Northeast Synagogue Welcomes Rabbi Coming in From the Cold


The new rabbi at Congregation B’nai Israel-Ohev Zedek comes to Philadelphia from New York by way of Edmonton.

Like countless other New York City hoop dreamers, Yehoshua Yeamans fantasized of lacing up his high-tops on the floor of Madison Square Garden. Also like so many of those dreamers, his life took a different path.
On Aug. 14, it led him to Northeast Philadelphia as the new senior rabbi at Congregation B’nai Israel-Ohev Zedek. He replaced Rabbi Aaron Felder, who passed away last year after leading the congregation for 33 years.
Steve Agami, president of B’nai Israel-Ohev Zedek said the congregation made the right decision by hiring Yeamans.
“We wanted someone who would continue Rabbi Felder’s legacy of leadership and learning and help lift the shul both physically and spiritually into the future,” Agami said. “After having the opportunity to speak and meet with him numerous times, I see tremendous potential for growth. His experience and personality mesh very well with the diversity of our congregation.”
The 29-year-old Yeamans, who makes no apologies for rooting for the Giants, Yankees and Knicks, grew up in Scarsdale, N.Y., in an Orthodox home, where he attended synagogue often and went to Salanter Akiba Riverdale Academy in Riverdale, N.Y.
After he graduated high school in 2003, he went to Yeshivat Kerem B’Yavneh in Israel for two years. He lived on a kibbutz and developed a love for Judaism and Israel.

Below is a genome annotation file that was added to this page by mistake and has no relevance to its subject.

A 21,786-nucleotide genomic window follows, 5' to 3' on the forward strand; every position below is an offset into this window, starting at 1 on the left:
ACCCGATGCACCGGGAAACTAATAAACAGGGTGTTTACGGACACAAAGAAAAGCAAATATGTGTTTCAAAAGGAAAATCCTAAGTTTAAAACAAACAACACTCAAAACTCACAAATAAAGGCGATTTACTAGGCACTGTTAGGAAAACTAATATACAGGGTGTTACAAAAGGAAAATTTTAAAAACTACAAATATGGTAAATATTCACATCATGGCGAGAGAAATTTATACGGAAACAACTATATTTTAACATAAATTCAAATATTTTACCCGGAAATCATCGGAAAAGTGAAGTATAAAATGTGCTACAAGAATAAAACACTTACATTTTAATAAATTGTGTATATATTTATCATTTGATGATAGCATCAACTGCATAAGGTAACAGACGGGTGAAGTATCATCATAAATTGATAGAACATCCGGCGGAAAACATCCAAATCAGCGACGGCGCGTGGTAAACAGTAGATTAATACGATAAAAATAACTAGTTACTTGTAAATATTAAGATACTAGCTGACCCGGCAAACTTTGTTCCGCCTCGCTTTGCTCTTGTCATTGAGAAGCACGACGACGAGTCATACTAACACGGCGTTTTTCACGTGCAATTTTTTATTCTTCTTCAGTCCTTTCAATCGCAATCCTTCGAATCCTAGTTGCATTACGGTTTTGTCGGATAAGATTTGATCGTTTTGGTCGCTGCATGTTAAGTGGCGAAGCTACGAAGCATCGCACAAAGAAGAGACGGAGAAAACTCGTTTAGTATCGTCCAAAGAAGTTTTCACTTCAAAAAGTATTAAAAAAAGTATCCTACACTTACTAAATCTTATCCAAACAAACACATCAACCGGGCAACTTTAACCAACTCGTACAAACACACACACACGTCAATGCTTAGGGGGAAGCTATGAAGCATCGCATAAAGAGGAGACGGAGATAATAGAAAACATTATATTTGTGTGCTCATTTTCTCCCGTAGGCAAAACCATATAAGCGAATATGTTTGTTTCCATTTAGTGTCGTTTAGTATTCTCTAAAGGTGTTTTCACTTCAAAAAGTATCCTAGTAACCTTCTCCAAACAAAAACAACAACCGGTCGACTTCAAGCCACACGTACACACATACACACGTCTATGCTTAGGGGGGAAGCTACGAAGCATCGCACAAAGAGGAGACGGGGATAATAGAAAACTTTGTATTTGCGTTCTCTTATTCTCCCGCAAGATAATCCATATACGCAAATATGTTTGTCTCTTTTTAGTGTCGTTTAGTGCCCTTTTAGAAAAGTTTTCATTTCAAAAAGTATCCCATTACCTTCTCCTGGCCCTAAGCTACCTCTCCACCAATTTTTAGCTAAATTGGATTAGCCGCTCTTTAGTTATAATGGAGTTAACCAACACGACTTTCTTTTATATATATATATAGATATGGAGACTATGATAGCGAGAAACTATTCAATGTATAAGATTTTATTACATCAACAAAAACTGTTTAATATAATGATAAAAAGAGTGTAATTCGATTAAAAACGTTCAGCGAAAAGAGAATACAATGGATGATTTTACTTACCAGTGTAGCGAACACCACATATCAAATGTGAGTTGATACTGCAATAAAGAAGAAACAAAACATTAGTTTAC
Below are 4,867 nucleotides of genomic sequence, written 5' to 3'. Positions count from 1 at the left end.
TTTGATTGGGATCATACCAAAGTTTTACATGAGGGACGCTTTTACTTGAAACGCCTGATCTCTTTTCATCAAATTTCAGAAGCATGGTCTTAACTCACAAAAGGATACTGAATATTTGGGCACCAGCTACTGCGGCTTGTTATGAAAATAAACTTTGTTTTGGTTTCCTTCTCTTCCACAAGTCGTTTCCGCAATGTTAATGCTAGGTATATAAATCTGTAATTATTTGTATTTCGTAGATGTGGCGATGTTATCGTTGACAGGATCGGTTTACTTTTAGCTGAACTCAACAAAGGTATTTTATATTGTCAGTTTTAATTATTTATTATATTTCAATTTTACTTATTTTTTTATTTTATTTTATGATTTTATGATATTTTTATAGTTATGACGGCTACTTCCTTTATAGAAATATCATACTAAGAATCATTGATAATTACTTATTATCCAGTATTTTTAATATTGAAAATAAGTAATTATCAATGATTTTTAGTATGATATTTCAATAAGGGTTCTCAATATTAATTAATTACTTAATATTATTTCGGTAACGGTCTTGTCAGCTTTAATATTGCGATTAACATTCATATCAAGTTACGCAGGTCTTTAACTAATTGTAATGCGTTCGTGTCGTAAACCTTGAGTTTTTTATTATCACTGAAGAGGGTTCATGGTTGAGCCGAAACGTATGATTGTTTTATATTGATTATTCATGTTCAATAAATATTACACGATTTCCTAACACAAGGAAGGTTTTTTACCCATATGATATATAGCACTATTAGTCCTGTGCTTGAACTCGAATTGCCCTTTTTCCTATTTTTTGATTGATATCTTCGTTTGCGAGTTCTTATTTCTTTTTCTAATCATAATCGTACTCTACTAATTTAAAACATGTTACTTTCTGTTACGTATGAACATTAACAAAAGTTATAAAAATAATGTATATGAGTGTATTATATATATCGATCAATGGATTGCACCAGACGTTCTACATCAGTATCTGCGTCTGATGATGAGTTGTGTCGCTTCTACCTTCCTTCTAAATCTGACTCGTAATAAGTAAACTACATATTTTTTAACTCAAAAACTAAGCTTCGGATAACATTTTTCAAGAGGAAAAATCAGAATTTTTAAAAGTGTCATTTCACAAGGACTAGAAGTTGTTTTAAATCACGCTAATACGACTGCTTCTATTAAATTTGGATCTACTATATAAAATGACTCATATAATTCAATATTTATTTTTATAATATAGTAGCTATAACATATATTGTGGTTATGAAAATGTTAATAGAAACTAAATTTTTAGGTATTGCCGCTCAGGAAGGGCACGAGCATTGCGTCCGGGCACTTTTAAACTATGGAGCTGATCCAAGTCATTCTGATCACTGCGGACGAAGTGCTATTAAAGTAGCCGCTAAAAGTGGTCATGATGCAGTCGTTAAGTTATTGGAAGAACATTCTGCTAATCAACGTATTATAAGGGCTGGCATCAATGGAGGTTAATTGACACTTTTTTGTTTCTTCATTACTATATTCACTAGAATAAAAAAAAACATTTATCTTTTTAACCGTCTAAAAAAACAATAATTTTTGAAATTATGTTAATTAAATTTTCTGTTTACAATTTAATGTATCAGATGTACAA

“That was really an eye-opening experience,” he said.
In Israel, he was part of the hesder program, where he had classes with Orthodox Israeli students and learned about Torah and Judaism.
In 2005, he returned to the United States, moving to Baltimore, where he studied at Ner Israel Rabbinical College and pursued a business degree at the same time. His plan was to focus on business, but he determined that his true calling lay with rabbinics.
So, at the age of 22, halfway through his MBA at Loyola College, he decided to become a leader in the Jewish community.
Looking for advice, he went to one of his mentors, Tzvi Berkowitz, a rabbi at his school and asked him if he should finish his degree. The response: “Of course.”
He received most of his training from Rabbi Moshe Hauer of B’nai Jacob Shaarei Zion, a large Orthodox congregation in Baltimore. In 2012, he was ordained as a rabbi and got his masters in business administration from Loyola.
After ordination, he spent the past two years as an assistant rabbi at Beth Israel Synagogue in Edmonton, Alberta.
 Although it was a much smaller Jewish community than he was accustomed to — around 6,000 people — he enjoyed his two years there. He was also the National Conference of Synagogue Youth director in Edmonton and in charge of youth programming at Beth Israel .
While he and his family loved Canada, he couldn’t pass up the opportunity at Congregation B’nai Israel-Ohev Zedek. In January, he met with the search committee at Ohev Zedek and spent Shabbat with the congregation in March. While there are only 70 families, Yeamans feels there is room for growth.
“I was extremely impressed,” he said. “They are extremely dedicated to this community and shul.”
 He knew Northeast Philly well because his wife Sarah grew up there and they would visit often.He said it will be nice being closer to his family in New York and Philadelphia, and he is ready to kick off the Jewish New Year with Ohev Zedek.
And that is about the only kickoff he and many of his congregants will be able to agree on during football season.


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